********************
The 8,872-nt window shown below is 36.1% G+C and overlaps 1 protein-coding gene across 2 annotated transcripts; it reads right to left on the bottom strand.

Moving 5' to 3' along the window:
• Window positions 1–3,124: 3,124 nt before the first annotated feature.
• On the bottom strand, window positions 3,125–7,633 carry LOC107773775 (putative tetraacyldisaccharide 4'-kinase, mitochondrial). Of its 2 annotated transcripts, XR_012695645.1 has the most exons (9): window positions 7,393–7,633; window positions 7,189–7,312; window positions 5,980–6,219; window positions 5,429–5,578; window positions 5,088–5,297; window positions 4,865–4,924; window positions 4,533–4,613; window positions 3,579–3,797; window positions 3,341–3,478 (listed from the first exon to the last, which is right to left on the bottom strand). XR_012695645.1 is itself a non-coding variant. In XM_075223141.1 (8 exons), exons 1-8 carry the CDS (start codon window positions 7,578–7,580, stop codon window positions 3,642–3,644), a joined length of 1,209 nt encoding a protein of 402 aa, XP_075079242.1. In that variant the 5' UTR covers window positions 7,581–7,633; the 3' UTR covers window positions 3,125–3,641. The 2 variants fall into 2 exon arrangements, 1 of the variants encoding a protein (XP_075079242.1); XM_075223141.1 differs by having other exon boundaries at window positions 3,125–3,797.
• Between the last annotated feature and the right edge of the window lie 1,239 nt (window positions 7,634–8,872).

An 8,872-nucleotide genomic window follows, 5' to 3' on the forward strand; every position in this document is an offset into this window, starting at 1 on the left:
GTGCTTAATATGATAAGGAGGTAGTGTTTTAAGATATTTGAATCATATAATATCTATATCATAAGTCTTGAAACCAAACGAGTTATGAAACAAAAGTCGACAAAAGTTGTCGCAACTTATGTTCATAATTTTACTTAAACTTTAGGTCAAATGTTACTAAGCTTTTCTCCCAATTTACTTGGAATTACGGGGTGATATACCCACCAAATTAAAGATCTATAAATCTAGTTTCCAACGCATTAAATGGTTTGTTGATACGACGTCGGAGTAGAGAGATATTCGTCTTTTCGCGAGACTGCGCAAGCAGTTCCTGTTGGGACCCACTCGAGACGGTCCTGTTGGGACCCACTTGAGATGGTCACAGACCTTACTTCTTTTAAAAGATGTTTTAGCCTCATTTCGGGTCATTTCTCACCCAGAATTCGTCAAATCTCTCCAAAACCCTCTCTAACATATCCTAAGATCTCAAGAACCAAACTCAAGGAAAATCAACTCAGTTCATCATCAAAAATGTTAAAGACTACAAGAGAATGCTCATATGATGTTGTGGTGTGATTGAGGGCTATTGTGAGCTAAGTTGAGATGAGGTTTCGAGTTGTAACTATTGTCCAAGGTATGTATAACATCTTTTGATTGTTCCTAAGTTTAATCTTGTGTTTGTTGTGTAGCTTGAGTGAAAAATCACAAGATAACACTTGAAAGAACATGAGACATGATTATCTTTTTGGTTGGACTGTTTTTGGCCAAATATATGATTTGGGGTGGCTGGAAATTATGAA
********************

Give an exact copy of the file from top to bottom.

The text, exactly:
The 8,872-nt window shown below is 36.1% G+C and overlaps 1 protein-coding gene across 2 annotated transcripts; it reads right to left on the bottom strand.

Moving 5' to 3' along the window:
• Window positions 1–3,124: 3,124 nt before the first annotated feature.
• On the bottom strand, window positions 3,125–7,633 carry LOC107773775 (putative tetraacyldisaccharide 4'-kinase, mitochondrial). Of its 2 annotated transcripts, XR_012695645.1 has the most exons (9): window positions 7,393–7,633; window positions 7,189–7,312; window positions 5,980–6,219; window positions 5,429–5,578; window positions 5,088–5,297; window positions 4,865–4,924; window positions 4,533–4,613; window positions 3,579–3,797; window positions 3,341–3,478 (listed from the first exon to the last, which is right to left on the bottom strand). XR_012695645.1 is itself a non-coding variant. In XM_075223141.1 (8 exons), exons 1-8 carry the CDS (start codon window positions 7,578–7,580, stop codon window positions 3,642–3,644), a joined length of 1,209 nt encoding a protein of 402 aa, XP_075079242.1. In that variant the 5' UTR covers window positions 7,581–7,633; the 3' UTR covers window positions 3,125–3,641. The 2 variants fall into 2 exon arrangements, 1 of the variants encoding a protein (XP_075079242.1); XM_075223141.1 differs by having other exon boundaries at window positions 3,125–3,797.
• Between the last annotated feature and the right edge of the window lie 1,239 nt (window positions 7,634–8,872).

An 8,872-nucleotide genomic window follows, 5' to 3' on the forward strand; every position in this document is an offset into this window, starting at 1 on the left:
GTGCTTAATATGATAAGGAGGTAGTGTTTTAAGATATTTGAATCATATAATATCTATATCATAAGTCTTGAAACCAAACGAGTTATGAAACAAAAGTCGACAAAAGTTGTCGCAACTTATGTTCATAATTTTACTTAAACTTTAGGTCAAATGTTACTAAGCTTTTCTCCCAATTTACTTGGAATTACGGGGTGATATACCCACCAAATTAAAGATCTATAAATCTAGTTTCCAACGCATTAAATGGTTTGTTGATACGACGTCGGAGTAGAGAGATATTCGTCTTTTCGCGAGACTGCGCAAGCAGTTCCTGTTGGGACCCACTCGAGACGGTCCTGTTGGGACCCACTTGAGATGGTCACAGACCTTACTTCTTTTAAAAGATGTTTTAGCCTCATTTCGGGTCATTTCTCACCCAGAATTCGTCAAATCTCTCCAAAACCCTCTCTAACATATCCTAAGATCTCAAGAACCAAACTCAAGGAAAATCAACTCAGTTCATCATCAAAAATGTTAAAGACTACAAGAGAATGCTCATATGATGTTGTGGTGTGATTGAGGGCTATTGTGAGCTAAGTTGAGATGAGGTTTCGAGTTGTAACTATTGTCCAAGGTATGTATAACATCTTTTGATTGTTCCTAAGTTTAATCTTGTGTTTGTTGTGTAGCTTGAGTGAAAAATCACAAGATAACACTTGAAAGAACATGAGACATGATTATCTTTTTGGTTGGACTGTTTTTGGCCAAATATATGATTTGGGGTGGCTGGAAATTATGAA